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Friday, December 12, 2008

Loose Ball Evades Entire NBA

EAST RUTHERFORD, NJ—A Devin Harris three-point attempt that caromed wildly off the back of the rim during the third quarter of Wednesday night's New York Knicks–New Jersey Nets game has created a disruption involving the entire NBA, with all 450 of the league's players attempting to scoop up the loose ball and gain possession for their respective teams.

NBA officials say the ball initially bounced near the Izod Center sideline, where Nets guard Bobby Simmons jumped, turned, and saved the ball, but inbounded it at a severe enough angle that it struck Knicks forward Al Harrington's shoe. The ball was then sent high into the air, ricocheting in turn up the arena's aisles, into the concession area, out the front entrance, through the parking lot, and on to I-495 East towards Manhattan, leaving multiple flailing players in its wake.

Eyewitnesses said that Nets and Knicks players continued to give chase along the highway and were eventually joined over the next three hours by the Toronto Raptors and Los Angeles Clippers, with players only breaking off their pursuit for a few minutes when Knicks guard Nate Robinson was struck and killed by an oncoming car.

"That's the kind of tenacity I like to see on the court, down the Lincoln Tunnel, and up Broadway," Knicks coach Mike D'Antoni told reporters as a live feed of the bouncing ball revealed that it had entered Philadelphia, where Sixer Andre Iguodala and Cleveland's LeBron James were chasing it around the Liberty Bell. "A willingness to sacrifice one's body by diving into the stands or the Hudson is what separates good teams from great teams."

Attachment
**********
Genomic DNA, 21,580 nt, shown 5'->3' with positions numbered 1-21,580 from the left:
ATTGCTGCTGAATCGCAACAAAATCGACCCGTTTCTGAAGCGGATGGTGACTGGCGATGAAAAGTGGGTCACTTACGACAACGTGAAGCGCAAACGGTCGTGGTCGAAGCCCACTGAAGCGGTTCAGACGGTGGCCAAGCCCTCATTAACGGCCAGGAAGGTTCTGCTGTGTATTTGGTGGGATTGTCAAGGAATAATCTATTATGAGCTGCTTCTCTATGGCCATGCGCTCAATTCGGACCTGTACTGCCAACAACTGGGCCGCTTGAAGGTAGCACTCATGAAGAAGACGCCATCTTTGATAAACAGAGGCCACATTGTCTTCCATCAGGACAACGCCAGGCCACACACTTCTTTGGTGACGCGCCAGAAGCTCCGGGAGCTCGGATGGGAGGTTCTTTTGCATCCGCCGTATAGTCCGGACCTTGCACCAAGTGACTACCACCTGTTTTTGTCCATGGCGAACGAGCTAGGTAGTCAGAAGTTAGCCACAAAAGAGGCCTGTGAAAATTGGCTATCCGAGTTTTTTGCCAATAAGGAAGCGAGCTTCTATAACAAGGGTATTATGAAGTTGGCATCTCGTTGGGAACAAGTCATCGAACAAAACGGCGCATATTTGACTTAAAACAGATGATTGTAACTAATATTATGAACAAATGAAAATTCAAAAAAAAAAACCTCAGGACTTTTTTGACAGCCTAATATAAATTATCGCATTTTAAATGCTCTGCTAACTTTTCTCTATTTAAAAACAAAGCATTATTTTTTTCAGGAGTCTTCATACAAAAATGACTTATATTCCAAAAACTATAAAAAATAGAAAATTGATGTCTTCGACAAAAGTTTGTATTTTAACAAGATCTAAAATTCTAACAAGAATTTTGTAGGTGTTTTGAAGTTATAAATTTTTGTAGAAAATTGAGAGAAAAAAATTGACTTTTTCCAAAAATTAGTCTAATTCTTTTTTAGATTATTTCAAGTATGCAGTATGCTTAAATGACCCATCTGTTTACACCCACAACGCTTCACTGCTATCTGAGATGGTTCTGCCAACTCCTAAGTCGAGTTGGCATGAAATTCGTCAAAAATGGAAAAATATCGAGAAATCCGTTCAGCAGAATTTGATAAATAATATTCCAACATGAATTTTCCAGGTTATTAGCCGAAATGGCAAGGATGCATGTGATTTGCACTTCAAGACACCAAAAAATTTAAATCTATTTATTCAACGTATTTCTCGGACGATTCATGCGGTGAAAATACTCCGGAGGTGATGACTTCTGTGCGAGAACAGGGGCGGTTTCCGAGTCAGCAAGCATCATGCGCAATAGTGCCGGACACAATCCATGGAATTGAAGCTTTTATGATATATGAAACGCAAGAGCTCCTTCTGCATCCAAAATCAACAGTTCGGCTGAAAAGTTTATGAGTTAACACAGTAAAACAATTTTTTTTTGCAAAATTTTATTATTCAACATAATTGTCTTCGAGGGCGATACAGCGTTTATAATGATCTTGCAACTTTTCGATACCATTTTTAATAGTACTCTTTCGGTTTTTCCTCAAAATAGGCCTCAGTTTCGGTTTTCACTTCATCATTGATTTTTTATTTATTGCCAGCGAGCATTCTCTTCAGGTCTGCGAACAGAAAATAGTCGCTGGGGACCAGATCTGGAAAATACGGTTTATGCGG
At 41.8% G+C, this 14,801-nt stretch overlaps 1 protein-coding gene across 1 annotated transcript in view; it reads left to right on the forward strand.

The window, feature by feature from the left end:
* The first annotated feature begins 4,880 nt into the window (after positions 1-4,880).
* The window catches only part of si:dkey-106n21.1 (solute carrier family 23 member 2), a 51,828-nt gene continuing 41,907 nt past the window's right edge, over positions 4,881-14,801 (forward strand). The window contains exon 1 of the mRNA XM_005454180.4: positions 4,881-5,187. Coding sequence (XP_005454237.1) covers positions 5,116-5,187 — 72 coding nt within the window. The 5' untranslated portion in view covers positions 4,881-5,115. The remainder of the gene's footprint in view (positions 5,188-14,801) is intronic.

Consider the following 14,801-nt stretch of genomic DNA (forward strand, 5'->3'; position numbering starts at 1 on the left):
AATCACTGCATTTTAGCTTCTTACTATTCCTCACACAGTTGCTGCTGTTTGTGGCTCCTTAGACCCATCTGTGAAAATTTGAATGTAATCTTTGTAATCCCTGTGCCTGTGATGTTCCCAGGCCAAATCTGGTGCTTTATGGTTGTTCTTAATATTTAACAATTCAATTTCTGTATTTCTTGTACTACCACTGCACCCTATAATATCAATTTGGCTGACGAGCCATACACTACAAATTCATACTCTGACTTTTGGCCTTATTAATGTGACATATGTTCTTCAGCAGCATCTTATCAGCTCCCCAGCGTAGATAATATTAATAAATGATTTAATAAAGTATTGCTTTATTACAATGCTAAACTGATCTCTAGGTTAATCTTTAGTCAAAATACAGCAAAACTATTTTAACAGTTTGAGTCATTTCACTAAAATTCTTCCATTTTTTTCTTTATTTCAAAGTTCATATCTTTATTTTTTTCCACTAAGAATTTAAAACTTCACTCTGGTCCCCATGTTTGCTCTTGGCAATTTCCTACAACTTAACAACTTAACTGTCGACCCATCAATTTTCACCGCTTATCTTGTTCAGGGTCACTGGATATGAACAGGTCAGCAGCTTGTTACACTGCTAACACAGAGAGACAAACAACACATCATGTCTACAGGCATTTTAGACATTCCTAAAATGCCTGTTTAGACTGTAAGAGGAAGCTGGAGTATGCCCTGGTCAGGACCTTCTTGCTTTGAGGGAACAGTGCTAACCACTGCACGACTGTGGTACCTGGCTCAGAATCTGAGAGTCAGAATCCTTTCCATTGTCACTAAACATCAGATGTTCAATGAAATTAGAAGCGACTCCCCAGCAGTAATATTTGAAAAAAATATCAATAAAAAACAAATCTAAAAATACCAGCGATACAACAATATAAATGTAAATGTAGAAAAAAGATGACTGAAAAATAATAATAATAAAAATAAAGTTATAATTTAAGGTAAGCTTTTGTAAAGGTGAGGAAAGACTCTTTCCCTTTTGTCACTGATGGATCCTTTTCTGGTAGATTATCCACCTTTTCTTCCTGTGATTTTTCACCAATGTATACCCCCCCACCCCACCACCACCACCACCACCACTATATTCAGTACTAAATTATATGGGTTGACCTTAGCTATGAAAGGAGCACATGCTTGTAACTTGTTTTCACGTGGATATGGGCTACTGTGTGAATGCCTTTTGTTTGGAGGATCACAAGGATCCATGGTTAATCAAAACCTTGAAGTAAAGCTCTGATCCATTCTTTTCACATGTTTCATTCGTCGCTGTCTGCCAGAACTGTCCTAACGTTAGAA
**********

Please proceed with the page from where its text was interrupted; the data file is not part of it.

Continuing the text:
When no players from the Atlanta Hawks, Indiana Pacers, or Utah Jazz were able to gain possession, the ball continued to bounce along I-95, eventually rolling off at a Washington, D.C. exit. Members of the Washington Wizards and Detroit Pistons then entered the scramble and proceeded to bat the ball through the White House; around the Lincoln Memorial; up, down, and back up the steps of the Washington Monument; into the Holocaust Museum's railcar exhibit; off the Key Bridge; and into the Potomac River, where a combination of tides and splashing from floundering players carried it into the Atlantic Ocean.

Although Toronto's Chris Bosh attempted to call time-out before the ball entered the river, referee Dick Bavetta—who had been chasing the ball through the entirety of its journey in order to monitor any loose ball fouls—said Bosh did not have possession and therefore could not call for a stoppage in play.

"You gotta be kidding me," said Bosh, who needed the rebound to complete a triple-double. "If he would have called that foul on [Pacer's forward Danny] Granger in Delaware this wouldn't even be an issue. No way that trip wasn't intentional."

Starters from the Miami Heat and Charlotte Bobcats spent the next several hours swimming after the ball approximately 90 miles off the coast of Florida, where it ultimately came into the possession of the Cuban military, who would only relinquish the ball to an NBA official. The resulting stoppage in play forced Bavetta to perform a jump ball between Miami's Dwyane Wade, Charlotte's Emeka Okafor, New Orleans' Chris Paul, Orlando's Dwight Howard, and Boston's Kevin Garnett.